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'[EE] Diodes in serie: breakdown voltage'
2011\11\22@130028 by Electron

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Hello,
if I need a 5KV silicon rectifier diode, will using five 1KV silicon rectifier
diodes in serie grant me the safety I'm looking for, or it won't work in real life?

Thanks!
Mario

2011\11\22@130626 by Carey Fisher

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Why not just buy a 6000V diode from: <http://www.amazing1.com/capacitors.htm
>

*6000 Volt at 5ma*   .3 x .12" epoxy coated cylinder
*Quantity*
  *VG6* - High Volt Diode............*$1.95*

On Tue, Nov 22, 2011 at 12:59 PM, Electron <spam_OUTelectron2k4TakeThisOuTspaminfinito.it> wrote:

>
> Hello,
> if I need a 5KV silicon rectifier diode, will using five 1KV silicon
> rectifier
> diodes in serie grant me the safety I'm looking for, or it won't work in
> real life?
>
> Thanks!
> Mario
>
>

2011\11\22@132720 by Bob Ammerman

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> Hello,
> if I need a 5KV silicon rectifier diode, will using five 1KV silicon
> rectifier
> diodes in serie grant me the safety I'm looking for, or it won't work in
> real life?
>
> Thanks!
> Mario

This can be made to work by placing high-resistance resistors in parallel with each diode. This will, of course, increase leakage by quite a bit, but the resistors will help ensure that the reverse voltage is evenly spread across the diodes. I would probably use a longer chain than 5 diodes to allow for unequal voltage division even with the resistors.

Of course, the prior post's recommendation of using a single high-voltage diode makes plenty of sense.

-- Bob Ammerman
RAm Systems

2011\11\22@133218 by alan.b.pearce

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> Hello,
> if I need a 5KV silicon rectifier diode, will using five 1KV silicon
> rectifier diodes in serie grant me the safety I'm looking for, or it
> won't work in real life?

No, you need a voltage balancing network across each diode to ensure you don't exceed the voltage of individual diodes.

As Carey Fisher said, you are better off with a single diode that meets the requirements.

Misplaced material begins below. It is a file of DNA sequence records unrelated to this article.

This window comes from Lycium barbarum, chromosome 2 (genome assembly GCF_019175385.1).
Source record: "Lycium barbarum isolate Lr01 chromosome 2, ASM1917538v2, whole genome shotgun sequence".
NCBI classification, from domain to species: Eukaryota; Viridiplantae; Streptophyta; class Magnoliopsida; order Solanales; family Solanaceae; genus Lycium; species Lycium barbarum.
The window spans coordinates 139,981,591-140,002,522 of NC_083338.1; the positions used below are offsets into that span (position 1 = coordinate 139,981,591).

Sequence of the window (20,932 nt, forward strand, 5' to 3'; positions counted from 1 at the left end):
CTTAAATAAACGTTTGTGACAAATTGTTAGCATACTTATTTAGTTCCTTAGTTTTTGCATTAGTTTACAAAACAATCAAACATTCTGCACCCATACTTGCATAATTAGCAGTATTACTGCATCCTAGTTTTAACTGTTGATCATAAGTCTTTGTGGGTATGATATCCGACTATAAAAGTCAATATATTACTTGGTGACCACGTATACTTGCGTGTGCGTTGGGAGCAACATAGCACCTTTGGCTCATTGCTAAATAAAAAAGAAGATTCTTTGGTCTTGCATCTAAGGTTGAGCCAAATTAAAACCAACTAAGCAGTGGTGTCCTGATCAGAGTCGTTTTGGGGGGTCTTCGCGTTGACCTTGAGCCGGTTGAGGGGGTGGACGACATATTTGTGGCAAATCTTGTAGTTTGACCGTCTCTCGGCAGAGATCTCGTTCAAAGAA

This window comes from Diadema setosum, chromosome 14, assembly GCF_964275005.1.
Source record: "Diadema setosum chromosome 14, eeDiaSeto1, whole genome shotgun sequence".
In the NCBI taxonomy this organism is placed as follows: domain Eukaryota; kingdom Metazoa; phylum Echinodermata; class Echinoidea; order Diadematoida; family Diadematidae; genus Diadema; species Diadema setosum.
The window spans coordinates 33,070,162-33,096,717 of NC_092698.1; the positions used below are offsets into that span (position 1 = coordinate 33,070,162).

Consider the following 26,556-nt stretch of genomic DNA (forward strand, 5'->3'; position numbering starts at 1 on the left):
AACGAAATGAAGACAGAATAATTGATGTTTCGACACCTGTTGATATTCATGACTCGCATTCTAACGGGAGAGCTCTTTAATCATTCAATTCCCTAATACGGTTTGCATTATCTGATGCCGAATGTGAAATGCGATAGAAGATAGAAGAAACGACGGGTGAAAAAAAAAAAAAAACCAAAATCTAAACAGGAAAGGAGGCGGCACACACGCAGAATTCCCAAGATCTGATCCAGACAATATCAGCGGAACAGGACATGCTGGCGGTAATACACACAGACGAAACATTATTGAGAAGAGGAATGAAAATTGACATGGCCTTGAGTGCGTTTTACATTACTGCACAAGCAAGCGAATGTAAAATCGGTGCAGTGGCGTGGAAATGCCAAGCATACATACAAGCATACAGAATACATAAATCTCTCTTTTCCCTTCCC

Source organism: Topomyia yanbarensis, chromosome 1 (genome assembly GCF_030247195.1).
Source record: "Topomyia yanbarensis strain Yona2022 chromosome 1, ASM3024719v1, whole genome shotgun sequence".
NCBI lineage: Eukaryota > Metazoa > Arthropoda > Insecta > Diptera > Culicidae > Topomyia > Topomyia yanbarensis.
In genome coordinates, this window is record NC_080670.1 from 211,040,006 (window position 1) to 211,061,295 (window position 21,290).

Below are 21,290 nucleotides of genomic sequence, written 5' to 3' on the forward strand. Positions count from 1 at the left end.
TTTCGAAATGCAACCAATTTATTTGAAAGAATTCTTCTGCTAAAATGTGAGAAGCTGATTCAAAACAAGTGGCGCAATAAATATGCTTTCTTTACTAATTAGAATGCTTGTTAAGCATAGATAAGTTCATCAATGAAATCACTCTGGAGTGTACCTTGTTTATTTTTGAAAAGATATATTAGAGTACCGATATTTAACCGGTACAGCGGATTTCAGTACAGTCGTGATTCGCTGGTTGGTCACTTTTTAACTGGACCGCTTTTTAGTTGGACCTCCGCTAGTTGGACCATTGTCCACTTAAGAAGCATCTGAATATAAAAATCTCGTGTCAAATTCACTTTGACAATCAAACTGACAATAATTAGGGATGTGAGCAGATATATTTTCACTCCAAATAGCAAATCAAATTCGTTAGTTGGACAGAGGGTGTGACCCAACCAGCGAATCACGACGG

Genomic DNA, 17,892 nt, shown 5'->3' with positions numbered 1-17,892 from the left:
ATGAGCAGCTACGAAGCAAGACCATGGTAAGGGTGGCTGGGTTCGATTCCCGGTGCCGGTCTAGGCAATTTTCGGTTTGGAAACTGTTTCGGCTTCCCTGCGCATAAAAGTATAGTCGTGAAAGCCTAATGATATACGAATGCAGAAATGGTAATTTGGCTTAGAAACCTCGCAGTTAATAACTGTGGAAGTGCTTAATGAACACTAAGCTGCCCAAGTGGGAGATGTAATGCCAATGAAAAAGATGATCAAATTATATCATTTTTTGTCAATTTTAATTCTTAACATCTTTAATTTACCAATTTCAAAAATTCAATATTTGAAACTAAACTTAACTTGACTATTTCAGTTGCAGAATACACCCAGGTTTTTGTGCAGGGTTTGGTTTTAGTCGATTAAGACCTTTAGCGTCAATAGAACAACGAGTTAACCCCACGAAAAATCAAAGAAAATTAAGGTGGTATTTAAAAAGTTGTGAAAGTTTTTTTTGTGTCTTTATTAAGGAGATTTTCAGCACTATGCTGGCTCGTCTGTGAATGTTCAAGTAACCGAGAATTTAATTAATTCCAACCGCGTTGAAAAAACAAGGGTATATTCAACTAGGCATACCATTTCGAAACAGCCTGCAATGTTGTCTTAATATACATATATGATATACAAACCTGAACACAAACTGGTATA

-- Scanned by iCritical.

2011\11\22@145100 by Spehro Pefhany

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At 12:59 PM 22/11/2011, you wrote:

>Hello,
>if I need a 5KV silicon rectifier diode, will using five 1KV silicon rectifier
>diodes in serie grant me the safety I'm looking
>for, or it won't work in real life?
>
>Thanks!
>Mario

Most high voltage rectifiers are composed of stacked diodes
internally. Reverse breakdown of a Si diode is not like
dielectric breakdown (as a MOSFET gate or other insulator)-- it
is reversible, has no negative resistance characteristic, and
does not inherently cause damage to the diode (unless the current is
high).

What will happen is that the voltage (say 5kV) will distribute itself
across the chain so that the leakage currents are equalized. If you
used, say, 1N4007 diodes, one diode might have 1.1kV and the next 0.9kV,
but the total reverse current should not exceed a couple hundred nA
at 25°C. Of course if one diode fails short and the current is not
limited externally, the others will likely go as well. Using six
would give a bit of margin.

See this commercial HV rectifier, for example:
http://www.hvpsi.com/pdf/D0458ser.pdf

The standard recovery rectifiers have a Vf of 1V per kV of reverse
breakdown rating @1A.

Similarly, common microwave oven diodes have Vf of around 8-14V
and reverse voltage ratings of 8-12kV.

Or the Rectron R5000F is ~75 cents in singles and good for 0.2A at
5kV (Vf of 6.5V at 0.2A)

Best regards,

Spehro Pefhany --"it's the network..."            "The Journey is the reward"
.....speffKILLspamspam@spam@interlog.com             Info for manufacturers: http://www.trexon.com
Embedded software/hardware/analog  Info for designers:  http://www.speff.com


2011\11\22@193303 by RussellMc

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> See this commercial HV rectifier, for example:
> http://www.hvpsi.com/pdf/D0458ser.pdf

They seem to use an unusual value for "Radial"


                    Russel

2011\11\22@203141 by Spehro Pefhany

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At 07:32 PM 11/22/2011, RussellMc wrote:
> > See this commercial HV rectifier, for example:
> > http://www.hvpsi.com/pdf/D0458ser.pdf
>
>They seem to use an unusual value for "Radial"
>
>                      Russell

How so? IME, if it's not axial, it's usually called "radial".

But it _is_ a bit strange, now that you mention it. The centre/center of
that radius must be a long way off.

Best regards,

Spehro Pefhany --"it's the network..."            "The Journey is the reward"
speffspamKILLspaminterlog.com             Info for manufacturers: http://www.trexon.com
Embedded software/hardware/analog  Info for designers:  http://www.speff.com

2011\11\23@060348 by Electron

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Thanks.. this list is wonderful, how many things do I learn every day here?

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